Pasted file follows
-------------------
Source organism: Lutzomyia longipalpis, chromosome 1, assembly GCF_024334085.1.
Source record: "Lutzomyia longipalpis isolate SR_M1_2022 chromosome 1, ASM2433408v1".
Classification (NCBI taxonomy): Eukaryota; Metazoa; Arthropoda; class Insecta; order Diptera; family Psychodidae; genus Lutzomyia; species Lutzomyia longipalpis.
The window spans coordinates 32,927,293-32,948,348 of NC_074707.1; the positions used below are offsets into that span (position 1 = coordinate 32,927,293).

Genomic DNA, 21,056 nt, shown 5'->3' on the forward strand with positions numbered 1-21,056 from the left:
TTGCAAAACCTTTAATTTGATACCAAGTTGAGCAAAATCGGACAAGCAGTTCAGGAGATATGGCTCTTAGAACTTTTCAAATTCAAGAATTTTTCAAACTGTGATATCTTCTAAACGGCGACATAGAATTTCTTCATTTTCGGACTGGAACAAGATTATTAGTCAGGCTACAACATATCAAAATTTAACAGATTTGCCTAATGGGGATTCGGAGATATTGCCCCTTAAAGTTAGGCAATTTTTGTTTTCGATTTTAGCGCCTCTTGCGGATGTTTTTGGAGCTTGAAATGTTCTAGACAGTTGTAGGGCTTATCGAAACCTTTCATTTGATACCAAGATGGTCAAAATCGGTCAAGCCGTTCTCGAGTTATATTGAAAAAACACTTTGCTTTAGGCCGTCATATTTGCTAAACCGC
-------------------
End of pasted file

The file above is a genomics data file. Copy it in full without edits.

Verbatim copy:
Source organism: Lutzomyia longipalpis, chromosome 1, assembly GCF_024334085.1.
Source record: "Lutzomyia longipalpis isolate SR_M1_2022 chromosome 1, ASM2433408v1".
Classification (NCBI taxonomy): Eukaryota; Metazoa; Arthropoda; class Insecta; order Diptera; family Psychodidae; genus Lutzomyia; species Lutzomyia longipalpis.
The window spans coordinates 32,927,293-32,948,348 of NC_074707.1; the positions used below are offsets into that span (position 1 = coordinate 32,927,293).

Genomic DNA, 21,056 nt, shown 5'->3' on the forward strand with positions numbered 1-21,056 from the left:
TTGCAAAACCTTTAATTTGATACCAAGTTGAGCAAAATCGGACAAGCAGTTCAGGAGATATGGCTCTTAGAACTTTTCAAATTCAAGAATTTTTCAAACTGTGATATCTTCTAAACGGCGACATAGAATTTCTTCATTTTCGGACTGGAACAAGATTATTAGTCAGGCTACAACATATCAAAATTTAACAGATTTGCCTAATGGGGATTCGGAGATATTGCCCCTTAAAGTTAGGCAATTTTTGTTTTCGATTTTAGCGCCTCTTGCGGATGTTTTTGGAGCTTGAAATGTTCTAGACAGTTGTAGGGCTTATCGAAACCTTTCATTTGATACCAAGATGGTCAAAATCGGTCAAGCCGTTCTCGAGTTATATTGAAAAAACACTTTGCTTTAGGCCGTCATATTTGCTAAACCGC